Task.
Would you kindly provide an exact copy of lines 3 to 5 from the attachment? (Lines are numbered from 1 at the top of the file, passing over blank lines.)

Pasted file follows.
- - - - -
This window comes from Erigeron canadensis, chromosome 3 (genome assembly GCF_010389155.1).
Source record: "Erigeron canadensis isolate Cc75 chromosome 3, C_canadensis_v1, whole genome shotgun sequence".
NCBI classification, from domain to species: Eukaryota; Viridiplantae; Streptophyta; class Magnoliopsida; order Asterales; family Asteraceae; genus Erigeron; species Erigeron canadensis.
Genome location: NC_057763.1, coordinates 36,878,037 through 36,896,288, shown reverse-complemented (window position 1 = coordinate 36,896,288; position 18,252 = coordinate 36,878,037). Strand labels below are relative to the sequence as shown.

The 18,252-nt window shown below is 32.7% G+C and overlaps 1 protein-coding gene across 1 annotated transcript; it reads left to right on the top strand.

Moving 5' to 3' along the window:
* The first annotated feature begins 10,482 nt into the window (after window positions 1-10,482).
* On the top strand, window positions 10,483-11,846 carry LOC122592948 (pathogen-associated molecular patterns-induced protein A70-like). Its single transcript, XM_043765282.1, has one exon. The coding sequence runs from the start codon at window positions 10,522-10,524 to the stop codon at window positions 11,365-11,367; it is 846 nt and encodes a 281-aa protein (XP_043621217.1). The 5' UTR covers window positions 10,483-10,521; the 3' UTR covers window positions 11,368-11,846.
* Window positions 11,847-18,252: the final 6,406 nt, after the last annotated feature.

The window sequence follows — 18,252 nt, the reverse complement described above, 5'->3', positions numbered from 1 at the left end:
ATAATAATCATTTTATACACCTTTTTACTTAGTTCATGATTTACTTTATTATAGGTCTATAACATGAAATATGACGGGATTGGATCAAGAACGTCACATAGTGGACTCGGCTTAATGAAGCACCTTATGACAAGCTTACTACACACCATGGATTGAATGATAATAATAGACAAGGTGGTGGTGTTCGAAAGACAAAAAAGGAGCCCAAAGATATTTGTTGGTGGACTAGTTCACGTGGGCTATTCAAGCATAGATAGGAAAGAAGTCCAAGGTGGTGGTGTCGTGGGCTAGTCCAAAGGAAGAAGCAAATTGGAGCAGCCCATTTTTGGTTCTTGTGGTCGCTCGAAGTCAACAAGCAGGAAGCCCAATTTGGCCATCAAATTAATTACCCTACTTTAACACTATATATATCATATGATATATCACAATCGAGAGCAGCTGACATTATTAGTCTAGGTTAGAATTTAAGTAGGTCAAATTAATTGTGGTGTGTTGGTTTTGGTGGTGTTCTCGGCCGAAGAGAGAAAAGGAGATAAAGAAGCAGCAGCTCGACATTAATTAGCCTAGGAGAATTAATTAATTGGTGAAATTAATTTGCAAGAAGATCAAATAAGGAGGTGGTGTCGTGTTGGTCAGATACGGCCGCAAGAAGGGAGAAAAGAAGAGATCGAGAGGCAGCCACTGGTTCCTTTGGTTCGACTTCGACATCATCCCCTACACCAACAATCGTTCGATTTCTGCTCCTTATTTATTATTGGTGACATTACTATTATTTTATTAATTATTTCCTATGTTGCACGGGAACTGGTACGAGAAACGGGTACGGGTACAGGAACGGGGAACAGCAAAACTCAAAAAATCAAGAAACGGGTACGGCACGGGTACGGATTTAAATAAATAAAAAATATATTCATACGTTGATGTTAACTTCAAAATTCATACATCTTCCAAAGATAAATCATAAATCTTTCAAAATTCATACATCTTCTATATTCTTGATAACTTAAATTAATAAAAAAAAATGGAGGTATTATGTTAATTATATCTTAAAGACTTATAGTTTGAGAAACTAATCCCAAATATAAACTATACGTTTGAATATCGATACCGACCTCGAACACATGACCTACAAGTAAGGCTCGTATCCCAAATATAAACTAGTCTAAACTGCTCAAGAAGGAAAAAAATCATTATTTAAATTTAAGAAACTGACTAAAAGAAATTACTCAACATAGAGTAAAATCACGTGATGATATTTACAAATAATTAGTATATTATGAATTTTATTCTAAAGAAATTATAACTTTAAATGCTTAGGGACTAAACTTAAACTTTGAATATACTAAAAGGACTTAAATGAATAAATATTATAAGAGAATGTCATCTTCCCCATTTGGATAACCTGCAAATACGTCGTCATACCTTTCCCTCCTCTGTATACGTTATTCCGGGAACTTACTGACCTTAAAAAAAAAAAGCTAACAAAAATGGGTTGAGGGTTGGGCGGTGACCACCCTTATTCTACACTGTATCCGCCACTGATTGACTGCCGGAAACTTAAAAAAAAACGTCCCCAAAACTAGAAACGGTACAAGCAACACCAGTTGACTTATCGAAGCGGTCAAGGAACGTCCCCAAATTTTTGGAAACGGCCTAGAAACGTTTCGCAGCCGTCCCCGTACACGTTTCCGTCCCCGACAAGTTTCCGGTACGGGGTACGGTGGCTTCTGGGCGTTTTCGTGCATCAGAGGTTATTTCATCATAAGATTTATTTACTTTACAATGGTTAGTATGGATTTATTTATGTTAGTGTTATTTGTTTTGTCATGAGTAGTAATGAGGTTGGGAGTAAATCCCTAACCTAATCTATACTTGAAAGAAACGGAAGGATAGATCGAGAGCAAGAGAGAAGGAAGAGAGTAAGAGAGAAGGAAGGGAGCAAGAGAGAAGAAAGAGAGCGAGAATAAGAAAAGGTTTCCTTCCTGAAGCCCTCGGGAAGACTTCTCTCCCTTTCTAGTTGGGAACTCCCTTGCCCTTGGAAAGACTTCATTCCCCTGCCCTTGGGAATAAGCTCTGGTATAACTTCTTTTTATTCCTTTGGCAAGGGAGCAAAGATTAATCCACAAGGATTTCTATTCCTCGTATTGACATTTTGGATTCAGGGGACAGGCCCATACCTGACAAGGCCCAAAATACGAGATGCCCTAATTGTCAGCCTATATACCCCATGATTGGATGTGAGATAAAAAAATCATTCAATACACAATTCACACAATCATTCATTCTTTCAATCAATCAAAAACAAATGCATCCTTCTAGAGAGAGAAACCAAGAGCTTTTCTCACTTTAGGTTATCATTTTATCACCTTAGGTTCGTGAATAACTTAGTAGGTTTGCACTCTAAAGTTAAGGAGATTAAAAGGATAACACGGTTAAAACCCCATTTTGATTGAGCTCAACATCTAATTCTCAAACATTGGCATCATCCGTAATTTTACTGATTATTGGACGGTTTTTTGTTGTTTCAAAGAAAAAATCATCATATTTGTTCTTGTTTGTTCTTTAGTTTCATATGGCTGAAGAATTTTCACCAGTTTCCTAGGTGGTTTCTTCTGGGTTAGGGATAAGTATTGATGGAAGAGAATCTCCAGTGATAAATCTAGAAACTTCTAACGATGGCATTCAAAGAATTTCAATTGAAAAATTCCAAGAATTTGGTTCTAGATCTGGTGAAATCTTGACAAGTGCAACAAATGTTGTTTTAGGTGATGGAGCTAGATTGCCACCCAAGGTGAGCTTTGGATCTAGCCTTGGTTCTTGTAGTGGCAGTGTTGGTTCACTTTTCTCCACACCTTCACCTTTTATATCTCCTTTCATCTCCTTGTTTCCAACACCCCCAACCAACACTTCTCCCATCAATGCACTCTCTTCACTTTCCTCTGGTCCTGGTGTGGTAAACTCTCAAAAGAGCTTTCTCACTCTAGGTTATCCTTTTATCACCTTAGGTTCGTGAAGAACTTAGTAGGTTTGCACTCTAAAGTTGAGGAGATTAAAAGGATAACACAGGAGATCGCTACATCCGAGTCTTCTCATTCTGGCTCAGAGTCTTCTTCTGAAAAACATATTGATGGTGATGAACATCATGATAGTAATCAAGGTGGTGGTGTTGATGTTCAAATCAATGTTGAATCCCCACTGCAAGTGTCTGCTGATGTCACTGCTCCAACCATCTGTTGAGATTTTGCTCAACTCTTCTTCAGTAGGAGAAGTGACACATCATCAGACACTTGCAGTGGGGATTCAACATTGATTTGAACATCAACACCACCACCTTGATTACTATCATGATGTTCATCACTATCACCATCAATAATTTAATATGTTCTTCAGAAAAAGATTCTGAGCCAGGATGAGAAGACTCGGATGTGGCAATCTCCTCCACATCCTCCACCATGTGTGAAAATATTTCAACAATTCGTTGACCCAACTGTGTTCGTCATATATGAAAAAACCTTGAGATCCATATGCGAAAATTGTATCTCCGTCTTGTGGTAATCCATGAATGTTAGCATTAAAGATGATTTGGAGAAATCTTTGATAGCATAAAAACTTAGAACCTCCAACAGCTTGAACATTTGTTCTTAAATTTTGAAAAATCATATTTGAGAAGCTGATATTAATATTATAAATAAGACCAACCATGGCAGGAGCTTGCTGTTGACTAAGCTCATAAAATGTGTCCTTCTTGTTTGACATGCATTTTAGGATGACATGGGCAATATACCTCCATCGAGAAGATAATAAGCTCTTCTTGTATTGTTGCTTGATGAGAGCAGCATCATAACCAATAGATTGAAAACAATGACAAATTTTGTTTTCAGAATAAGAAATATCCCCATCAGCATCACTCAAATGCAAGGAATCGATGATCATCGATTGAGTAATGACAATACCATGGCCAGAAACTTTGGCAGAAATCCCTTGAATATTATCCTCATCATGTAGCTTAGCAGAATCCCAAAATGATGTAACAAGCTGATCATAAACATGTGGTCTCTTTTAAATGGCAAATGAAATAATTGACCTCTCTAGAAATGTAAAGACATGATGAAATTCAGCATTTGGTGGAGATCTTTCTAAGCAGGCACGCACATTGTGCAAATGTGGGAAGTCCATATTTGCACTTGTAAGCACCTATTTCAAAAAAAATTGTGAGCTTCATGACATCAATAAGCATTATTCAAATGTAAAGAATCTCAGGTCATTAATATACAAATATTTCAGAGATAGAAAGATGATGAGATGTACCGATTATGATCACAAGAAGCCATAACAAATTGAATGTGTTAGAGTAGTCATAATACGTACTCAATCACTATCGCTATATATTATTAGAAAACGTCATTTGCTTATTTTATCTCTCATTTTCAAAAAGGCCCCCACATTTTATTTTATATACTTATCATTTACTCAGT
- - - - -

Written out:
NCBI classification, from domain to species: Eukaryota; Viridiplantae; Streptophyta; class Magnoliopsida; order Asterales; family Asteraceae; genus Erigeron; species Erigeron canadensis.
Genome location: NC_057763.1, coordinates 36,878,037 through 36,896,288, shown reverse-complemented (window position 1 = coordinate 36,896,288; position 18,252 = coordinate 36,878,037). Strand labels below are relative to the sequence as shown.

The 18,252-nt window shown below is 32.7% G+C and overlaps 1 protein-coding gene across 1 annotated transcript; it reads left to right on the top strand.